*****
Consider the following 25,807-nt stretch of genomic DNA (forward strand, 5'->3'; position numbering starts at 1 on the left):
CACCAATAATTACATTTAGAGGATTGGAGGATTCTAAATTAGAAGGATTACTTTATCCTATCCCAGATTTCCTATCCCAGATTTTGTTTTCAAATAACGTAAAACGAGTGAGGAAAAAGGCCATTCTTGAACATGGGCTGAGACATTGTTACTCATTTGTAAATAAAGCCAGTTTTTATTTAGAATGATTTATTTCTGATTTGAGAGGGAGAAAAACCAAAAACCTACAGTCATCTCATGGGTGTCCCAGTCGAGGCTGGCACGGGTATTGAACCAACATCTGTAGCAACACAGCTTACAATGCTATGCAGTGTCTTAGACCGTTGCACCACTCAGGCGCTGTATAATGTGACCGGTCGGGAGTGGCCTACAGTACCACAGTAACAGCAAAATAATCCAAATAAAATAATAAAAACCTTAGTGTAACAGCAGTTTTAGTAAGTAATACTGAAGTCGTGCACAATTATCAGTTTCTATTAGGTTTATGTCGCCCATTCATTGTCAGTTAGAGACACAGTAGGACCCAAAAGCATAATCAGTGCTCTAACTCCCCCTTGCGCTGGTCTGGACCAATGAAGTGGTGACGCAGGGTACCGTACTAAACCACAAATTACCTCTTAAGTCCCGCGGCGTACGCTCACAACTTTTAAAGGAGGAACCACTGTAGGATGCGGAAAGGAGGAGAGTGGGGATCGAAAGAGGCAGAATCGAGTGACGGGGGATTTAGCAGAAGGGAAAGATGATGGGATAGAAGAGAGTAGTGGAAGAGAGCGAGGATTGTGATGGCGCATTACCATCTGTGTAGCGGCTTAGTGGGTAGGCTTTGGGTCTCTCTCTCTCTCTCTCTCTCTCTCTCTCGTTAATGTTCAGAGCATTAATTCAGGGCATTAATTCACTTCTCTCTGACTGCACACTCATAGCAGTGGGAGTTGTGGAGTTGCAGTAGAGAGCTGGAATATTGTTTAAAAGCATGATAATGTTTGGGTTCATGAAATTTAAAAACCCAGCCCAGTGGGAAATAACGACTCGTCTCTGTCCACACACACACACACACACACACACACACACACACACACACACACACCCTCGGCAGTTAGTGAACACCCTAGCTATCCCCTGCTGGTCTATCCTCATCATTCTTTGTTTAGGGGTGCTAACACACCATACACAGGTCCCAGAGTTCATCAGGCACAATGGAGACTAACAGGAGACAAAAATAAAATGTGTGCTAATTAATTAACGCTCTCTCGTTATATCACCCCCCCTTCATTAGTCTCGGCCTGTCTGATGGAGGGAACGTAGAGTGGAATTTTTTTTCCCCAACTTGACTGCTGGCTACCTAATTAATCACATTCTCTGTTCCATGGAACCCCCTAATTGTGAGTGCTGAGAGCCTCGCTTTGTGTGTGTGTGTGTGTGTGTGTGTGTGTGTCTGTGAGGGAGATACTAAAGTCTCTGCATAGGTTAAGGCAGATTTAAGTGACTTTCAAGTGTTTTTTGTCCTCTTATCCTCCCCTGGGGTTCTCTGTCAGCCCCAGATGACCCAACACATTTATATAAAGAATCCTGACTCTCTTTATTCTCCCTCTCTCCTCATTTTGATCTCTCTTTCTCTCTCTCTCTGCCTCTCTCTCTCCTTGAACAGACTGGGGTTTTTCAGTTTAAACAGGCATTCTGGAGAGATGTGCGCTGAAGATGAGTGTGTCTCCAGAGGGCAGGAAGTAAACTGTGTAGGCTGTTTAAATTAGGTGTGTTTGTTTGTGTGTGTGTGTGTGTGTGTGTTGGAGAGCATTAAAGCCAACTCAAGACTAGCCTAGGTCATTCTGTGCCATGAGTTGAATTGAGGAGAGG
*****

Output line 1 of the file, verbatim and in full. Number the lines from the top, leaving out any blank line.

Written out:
Consider the following 25,807-nt stretch of genomic DNA (forward strand, 5'->3'; position numbering starts at 1 on the left):